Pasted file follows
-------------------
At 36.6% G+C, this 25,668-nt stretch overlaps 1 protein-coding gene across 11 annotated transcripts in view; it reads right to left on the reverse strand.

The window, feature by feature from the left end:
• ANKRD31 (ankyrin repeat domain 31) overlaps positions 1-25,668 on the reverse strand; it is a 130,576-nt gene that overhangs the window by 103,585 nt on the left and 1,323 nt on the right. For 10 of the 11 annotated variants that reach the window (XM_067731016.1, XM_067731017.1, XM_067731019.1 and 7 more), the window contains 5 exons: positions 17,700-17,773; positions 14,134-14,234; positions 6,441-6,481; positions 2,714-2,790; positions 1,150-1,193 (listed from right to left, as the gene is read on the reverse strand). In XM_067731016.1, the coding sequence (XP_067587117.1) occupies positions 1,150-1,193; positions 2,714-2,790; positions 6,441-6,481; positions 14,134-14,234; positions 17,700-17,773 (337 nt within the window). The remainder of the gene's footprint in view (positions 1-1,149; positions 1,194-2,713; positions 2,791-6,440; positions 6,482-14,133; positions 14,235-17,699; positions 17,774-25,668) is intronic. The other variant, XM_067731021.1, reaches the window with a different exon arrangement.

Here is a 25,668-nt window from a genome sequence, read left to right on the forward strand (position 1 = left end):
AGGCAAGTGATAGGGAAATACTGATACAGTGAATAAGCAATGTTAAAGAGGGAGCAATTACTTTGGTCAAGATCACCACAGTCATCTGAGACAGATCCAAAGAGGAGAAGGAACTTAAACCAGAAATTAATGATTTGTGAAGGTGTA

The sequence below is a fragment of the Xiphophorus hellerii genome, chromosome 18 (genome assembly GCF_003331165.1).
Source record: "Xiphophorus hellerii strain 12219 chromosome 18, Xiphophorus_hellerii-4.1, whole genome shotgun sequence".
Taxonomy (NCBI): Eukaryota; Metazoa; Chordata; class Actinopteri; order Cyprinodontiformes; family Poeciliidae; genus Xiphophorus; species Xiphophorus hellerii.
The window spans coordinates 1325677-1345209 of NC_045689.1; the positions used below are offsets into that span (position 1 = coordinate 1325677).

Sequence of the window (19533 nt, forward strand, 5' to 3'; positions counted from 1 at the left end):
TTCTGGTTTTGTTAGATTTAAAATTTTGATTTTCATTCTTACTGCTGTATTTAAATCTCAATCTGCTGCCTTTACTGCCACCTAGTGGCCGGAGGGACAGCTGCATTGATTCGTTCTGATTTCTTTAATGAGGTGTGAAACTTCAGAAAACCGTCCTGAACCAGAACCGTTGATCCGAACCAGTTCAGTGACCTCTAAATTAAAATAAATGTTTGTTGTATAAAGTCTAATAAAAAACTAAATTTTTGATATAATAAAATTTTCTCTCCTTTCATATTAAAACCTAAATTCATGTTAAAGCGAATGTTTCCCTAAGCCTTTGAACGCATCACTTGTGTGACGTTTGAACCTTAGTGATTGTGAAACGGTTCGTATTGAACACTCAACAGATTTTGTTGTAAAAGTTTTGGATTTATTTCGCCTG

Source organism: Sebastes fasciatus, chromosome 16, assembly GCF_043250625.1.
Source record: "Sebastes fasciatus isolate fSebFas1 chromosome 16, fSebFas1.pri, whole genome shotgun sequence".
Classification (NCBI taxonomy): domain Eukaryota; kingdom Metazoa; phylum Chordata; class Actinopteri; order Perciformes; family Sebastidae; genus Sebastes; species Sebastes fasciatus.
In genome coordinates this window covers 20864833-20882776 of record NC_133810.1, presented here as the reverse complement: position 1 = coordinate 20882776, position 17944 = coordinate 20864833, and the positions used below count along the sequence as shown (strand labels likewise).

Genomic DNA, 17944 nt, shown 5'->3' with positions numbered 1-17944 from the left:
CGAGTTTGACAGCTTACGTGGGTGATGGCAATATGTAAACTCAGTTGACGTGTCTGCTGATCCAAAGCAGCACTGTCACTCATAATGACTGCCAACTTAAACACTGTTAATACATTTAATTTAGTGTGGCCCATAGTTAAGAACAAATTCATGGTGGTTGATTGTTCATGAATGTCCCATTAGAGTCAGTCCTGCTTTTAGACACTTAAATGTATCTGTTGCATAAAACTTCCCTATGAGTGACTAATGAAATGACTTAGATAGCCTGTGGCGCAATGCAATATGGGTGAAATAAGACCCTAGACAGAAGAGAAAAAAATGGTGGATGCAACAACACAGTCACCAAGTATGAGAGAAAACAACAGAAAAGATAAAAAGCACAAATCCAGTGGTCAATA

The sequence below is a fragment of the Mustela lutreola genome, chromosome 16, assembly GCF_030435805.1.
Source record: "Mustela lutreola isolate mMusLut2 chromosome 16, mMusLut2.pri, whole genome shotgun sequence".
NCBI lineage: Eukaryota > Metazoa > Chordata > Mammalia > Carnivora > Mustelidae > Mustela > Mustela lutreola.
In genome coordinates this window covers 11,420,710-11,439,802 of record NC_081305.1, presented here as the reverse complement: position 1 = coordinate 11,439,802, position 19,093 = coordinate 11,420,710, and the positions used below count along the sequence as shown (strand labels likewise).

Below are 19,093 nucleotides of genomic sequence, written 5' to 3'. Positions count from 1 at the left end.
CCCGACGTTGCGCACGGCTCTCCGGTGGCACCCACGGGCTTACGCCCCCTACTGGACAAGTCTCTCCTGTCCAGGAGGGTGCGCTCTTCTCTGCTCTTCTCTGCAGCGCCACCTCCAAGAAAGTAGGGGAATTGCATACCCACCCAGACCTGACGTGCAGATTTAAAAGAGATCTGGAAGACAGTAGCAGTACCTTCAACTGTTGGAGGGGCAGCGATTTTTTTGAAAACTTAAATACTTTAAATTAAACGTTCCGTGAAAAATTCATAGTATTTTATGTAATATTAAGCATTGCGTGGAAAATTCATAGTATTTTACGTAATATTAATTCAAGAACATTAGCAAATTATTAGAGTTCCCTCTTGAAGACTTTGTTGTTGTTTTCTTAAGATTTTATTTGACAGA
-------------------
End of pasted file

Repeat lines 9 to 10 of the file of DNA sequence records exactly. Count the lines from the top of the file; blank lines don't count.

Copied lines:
The window spans coordinates 1325677-1345209 of NC_045689.1; the positions used below are offsets into that span (position 1 = coordinate 1325677).

Sequence of the window (19533 nt, forward strand, 5' to 3'; positions counted from 1 at the left end):